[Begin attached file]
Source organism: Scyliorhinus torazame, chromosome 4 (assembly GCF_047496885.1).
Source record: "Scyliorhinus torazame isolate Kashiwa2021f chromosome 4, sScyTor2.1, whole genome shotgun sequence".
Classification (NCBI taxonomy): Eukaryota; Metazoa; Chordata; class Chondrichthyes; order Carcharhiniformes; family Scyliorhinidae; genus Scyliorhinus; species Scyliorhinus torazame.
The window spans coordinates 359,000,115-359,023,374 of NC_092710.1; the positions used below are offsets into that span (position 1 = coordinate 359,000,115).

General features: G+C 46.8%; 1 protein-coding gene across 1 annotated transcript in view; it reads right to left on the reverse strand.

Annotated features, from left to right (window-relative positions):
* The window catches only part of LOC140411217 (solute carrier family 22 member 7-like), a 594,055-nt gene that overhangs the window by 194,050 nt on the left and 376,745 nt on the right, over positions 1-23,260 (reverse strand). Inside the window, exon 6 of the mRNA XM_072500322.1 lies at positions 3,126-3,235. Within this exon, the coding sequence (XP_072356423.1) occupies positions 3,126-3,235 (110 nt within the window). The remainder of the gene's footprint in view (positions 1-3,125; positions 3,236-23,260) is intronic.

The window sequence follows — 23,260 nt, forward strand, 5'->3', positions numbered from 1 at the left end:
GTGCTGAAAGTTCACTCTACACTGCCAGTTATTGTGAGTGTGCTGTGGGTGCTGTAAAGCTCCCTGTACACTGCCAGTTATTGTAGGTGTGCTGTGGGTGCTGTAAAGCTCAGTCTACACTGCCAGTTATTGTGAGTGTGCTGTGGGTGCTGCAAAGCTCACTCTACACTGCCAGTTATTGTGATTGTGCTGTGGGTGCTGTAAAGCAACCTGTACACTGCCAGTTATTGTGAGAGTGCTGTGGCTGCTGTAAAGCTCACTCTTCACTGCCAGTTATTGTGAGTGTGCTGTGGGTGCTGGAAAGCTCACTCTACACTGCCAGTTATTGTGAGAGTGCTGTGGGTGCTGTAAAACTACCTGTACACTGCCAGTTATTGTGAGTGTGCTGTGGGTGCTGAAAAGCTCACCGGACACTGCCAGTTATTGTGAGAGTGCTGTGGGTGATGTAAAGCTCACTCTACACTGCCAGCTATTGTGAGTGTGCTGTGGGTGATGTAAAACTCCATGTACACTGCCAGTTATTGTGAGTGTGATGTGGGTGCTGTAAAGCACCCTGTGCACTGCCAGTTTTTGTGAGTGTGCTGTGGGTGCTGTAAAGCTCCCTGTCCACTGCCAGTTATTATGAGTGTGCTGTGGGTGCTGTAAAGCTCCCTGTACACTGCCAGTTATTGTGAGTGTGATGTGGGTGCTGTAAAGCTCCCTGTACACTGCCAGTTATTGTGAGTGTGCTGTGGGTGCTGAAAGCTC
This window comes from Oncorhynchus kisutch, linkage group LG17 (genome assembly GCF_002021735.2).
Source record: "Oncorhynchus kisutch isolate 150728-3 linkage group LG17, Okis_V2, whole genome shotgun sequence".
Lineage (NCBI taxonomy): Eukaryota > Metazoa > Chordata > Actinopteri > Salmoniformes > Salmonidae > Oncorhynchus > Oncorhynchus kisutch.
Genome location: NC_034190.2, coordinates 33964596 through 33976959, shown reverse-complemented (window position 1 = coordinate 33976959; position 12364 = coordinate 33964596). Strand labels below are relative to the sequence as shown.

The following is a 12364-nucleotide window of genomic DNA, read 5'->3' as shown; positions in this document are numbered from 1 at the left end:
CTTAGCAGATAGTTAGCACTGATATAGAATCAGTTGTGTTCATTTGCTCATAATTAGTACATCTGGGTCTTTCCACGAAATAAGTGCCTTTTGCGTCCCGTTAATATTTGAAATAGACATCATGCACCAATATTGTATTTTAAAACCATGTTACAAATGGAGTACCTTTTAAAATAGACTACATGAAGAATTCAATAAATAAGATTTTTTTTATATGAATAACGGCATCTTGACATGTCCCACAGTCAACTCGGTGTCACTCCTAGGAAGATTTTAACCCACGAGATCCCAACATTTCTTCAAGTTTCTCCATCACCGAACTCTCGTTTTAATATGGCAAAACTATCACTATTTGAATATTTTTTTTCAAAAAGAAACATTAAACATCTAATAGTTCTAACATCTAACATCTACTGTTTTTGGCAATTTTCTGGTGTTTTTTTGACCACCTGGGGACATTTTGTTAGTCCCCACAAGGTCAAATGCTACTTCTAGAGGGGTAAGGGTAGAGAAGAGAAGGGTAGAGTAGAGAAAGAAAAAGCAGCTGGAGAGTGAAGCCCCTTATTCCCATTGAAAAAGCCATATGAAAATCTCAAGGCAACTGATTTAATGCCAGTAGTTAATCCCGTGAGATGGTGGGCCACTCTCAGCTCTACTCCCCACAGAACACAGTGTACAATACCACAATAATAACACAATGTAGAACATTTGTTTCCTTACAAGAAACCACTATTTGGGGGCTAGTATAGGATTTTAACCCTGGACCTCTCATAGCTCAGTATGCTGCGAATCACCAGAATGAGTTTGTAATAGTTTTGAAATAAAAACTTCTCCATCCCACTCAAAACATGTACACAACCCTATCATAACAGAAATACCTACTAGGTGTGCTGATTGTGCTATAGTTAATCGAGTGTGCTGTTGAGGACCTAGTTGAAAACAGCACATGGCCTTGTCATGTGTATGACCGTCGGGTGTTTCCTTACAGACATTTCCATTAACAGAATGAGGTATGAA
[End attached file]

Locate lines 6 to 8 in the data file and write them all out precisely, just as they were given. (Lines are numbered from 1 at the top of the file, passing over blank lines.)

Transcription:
Annotated features, from left to right (window-relative positions):
* The window catches only part of LOC140411217 (solute carrier family 22 member 7-like), a 594,055-nt gene that overhangs the window by 194,050 nt on the left and 376,745 nt on the right, over positions 1-23,260 (reverse strand). Inside the window, exon 6 of the mRNA XM_072500322.1 lies at positions 3,126-3,235. Within this exon, the coding sequence (XP_072356423.1) occupies positions 3,126-3,235 (110 nt within the window). The remainder of the gene's footprint in view (positions 1-3,125; positions 3,236-23,260) is intronic.

The window sequence follows — 23,260 nt, forward strand, 5'->3', positions numbered from 1 at the left end: